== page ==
“Oh, cool,” I said. “Err then my name is Marta.”
“Marta. Great. Well so great you guys could make it! Everybody paksu!” (“applause”)
The owner came up to us, and shook our hands. “Thank you, thank you,” he said, and I coulda sworn a tear had sprung in his eye.
He guided us to two chairs on the far side of the crowd to two chairs occupied by mid-size bears and tossed them aside, pulling our seats to a prime viewing location (definitely perks to sticking out like a sore thumb).
So we sat and enjoyed the music (even though it was all in Korean).
I was just thinking how wonderful it was to be first-hand on a local art scene – Andrea and I have been wanting to see stuff like this for ages – when the guitarist switched to speaking English.
“This will be my last song, and it’ll be in English. It’s called ‘Our Saviour’.”
Then he spoke directly to AM and I.
“Are you Christian?”
That moment of panic in which I try to organize my face in an expressionless mask.
So this needs some context. We all know the Bible Belt of America; it’s probably the first thing you think of when someone says “devout Christian believers” and “Jesus worshippers”. Granted I’ve never experienced that part of the US first hand, but let’s just say Korea rivals the fervour of Faith of the deep South.
Andrea’s had more experience with this than I, and sadly these were rather bad experiences. She may or may not share these for various reasons, but in essence they involved fervent attempts at her conversion with an offhand threat of violence should she refuse.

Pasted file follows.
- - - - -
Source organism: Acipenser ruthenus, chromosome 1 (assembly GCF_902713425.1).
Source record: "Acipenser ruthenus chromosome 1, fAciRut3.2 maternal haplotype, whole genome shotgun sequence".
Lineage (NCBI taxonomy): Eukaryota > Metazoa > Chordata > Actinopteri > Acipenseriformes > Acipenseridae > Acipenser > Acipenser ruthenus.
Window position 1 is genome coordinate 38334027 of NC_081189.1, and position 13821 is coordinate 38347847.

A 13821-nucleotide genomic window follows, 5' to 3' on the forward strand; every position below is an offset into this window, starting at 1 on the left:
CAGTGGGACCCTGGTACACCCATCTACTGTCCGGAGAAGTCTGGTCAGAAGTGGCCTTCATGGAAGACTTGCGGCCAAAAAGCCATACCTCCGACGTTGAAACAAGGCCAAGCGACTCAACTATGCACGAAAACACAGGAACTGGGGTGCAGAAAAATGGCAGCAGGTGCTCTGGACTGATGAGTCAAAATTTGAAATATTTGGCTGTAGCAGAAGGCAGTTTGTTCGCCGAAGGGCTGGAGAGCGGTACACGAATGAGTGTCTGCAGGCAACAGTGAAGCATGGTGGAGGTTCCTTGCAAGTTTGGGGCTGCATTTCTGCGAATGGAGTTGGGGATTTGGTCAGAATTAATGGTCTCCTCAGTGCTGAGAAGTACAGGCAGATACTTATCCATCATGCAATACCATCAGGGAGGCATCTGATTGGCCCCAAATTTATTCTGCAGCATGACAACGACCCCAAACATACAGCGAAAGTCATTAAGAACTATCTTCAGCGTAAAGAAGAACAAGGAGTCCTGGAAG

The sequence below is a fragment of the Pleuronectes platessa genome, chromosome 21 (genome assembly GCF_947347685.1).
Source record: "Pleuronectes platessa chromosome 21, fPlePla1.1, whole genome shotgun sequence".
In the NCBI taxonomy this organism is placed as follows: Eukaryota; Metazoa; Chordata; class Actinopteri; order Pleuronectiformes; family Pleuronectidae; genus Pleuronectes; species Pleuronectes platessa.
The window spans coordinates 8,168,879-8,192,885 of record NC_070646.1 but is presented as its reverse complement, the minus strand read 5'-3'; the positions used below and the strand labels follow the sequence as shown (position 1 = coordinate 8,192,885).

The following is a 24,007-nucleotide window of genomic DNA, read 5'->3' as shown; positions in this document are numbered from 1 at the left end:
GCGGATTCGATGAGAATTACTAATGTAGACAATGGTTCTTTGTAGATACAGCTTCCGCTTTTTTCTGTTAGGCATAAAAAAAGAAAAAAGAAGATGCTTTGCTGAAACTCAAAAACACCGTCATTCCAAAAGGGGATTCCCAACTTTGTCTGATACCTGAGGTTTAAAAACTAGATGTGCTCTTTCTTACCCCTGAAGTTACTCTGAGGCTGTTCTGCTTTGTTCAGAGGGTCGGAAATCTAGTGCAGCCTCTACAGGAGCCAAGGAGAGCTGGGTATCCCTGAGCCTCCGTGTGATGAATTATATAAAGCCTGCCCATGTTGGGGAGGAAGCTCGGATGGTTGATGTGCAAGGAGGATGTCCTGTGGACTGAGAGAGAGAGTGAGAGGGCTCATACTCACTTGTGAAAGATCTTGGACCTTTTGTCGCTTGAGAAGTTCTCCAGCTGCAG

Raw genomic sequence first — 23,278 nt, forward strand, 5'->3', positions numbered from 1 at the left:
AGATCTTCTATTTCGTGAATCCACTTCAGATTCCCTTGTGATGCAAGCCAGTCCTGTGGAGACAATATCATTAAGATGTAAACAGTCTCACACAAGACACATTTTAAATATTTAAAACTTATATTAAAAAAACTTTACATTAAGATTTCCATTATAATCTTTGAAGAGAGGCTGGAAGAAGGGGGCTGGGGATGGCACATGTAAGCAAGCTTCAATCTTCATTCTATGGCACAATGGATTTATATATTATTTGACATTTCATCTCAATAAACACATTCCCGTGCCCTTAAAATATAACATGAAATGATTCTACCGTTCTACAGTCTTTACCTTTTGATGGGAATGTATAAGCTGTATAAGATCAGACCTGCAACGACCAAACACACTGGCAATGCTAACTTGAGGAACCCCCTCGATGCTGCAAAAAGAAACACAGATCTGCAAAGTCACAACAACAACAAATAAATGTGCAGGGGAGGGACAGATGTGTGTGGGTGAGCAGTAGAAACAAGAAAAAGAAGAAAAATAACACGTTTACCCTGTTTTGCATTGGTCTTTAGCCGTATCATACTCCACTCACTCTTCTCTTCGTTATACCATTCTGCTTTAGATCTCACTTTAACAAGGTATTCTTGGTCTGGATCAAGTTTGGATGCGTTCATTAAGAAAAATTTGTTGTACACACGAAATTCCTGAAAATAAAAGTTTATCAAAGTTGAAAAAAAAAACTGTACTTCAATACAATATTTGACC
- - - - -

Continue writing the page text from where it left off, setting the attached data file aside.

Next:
Fortunately I’ve not had anything as bad as this – just some Jehovah’s Witnesses at my door a couple of times and the warning not to do anything Christmas related in my English classes at school because of some of the parents following some more extreme sects which ban their children from taking part in any of the commercialized holiday “propaganda”.
Anyway these were the things going on in my head when I heard the guitarist ask me that question. I don’t have a problem with other people’s religions, but I’m a proud atheist (seriously, I feel like I love science how others love God), and I can’t help but become defensive if I suspect someone might attempt to convert me. That said, I also don’t want to openly insult them because it’s a delicate subject and no one deserves to have their beliefs shit on just because someone else doesn’t share the same ones.
“Am I…Christian?” I asked to buy time, hoping I’d misheard.
“Yes,” he confirmed, radiating a warm and easy smile. “Are you a Christian?”
“No, no I’m not,” I said. I thought I could see AM shaking his head too out of the corner of my eye.
“Oh okay – what (if you don’t mind me asking) what religion are you?” I hesitated and he quickly added, with a, laugh, “You’re not an atheist are you? Tell me you’re not?” The entire room full of Koreans was looking at me.
At which point I could feel my face tingling with too many emotions to name; my brain garbled out a vague unintelligible answer of word vomit.